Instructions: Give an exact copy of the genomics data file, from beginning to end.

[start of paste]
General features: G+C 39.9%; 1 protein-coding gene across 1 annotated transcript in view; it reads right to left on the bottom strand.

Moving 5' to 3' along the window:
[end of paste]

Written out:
General features: G+C 39.9%; 1 protein-coding gene across 1 annotated transcript in view; it reads right to left on the bottom strand.

Moving 5' to 3' along the window: